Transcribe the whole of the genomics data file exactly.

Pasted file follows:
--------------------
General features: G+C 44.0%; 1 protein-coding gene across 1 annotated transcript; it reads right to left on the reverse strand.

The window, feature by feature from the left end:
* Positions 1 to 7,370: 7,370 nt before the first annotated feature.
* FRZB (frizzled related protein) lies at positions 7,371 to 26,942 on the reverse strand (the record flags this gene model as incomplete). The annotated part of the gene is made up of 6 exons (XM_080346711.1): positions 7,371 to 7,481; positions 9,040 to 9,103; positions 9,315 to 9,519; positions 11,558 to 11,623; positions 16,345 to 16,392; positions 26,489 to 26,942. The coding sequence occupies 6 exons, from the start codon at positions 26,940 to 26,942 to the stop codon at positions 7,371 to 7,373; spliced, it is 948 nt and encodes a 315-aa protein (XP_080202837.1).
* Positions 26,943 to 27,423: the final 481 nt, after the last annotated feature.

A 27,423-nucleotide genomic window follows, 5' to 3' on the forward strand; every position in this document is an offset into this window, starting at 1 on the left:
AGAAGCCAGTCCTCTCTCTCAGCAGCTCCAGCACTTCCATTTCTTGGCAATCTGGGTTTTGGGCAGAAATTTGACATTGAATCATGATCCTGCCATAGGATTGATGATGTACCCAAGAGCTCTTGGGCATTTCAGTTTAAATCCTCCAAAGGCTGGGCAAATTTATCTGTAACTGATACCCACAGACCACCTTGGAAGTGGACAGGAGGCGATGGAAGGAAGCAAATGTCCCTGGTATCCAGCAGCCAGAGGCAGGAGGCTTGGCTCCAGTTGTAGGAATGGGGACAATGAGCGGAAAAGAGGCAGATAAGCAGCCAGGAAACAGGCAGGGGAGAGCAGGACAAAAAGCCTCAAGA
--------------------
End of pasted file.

General features: G+C 44.0%; 1 protein-coding gene across 1 annotated transcript; it reads right to left on the reverse strand.

The window, feature by feature from the left end:
* Positions 1 to 7,370: 7,370 nt before the first annotated feature.
* FRZB (frizzled related protein) lies at positions 7,371 to 26,942 on the reverse strand (the record flags this gene model as incomplete). The annotated part of the gene is made up of 6 exons (XM_080346711.1): positions 7,371 to 7,481; positions 9,040 to 9,103; positions 9,315 to 9,519; positions 11,558 to 11,623; positions 16,345 to 16,392; positions 26,489 to 26,942. The coding sequence occupies 6 exons, from the start codon at positions 26,940 to 26,942 to the stop codon at positions 7,371 to 7,373; spliced, it is 948 nt and encodes a 315-aa protein (XP_080202837.1).
* Positions 26,943 to 27,423: the final 481 nt, after the last annotated feature.

A 27,423-nucleotide genomic window follows, 5' to 3' on the forward strand; every position in this document is an offset into this window, starting at 1 on the left:
AGAAGCCAGTCCTCTCTCTCAGCAGCTCCAGCACTTCCATTTCTTGGCAATCTGGGTTTTGGGCAGAAATTTGACATTGAATCATGATCCTGCCATAGGATTGATGATGTACCCAAGAGCTCTTGGGCATTTCAGTTTAAATCCTCCAAAGGCTGGGCAAATTTATCTGTAACTGATACCCACAGACCACCTTGGAAGTGGACAGGAGGCGATGGAAGGAAGCAAATGTCCCTGGTATCCAGCAGCCAGAGGCAGGAGGCTTGGCTCCAGTTGTAGGAATGGGGACAATGAGCGGAAAAGAGGCAGATAAGCAGCCAGGAAACAGGCAGGGGAGAGCAGGACAAAAAGCCTCAAGA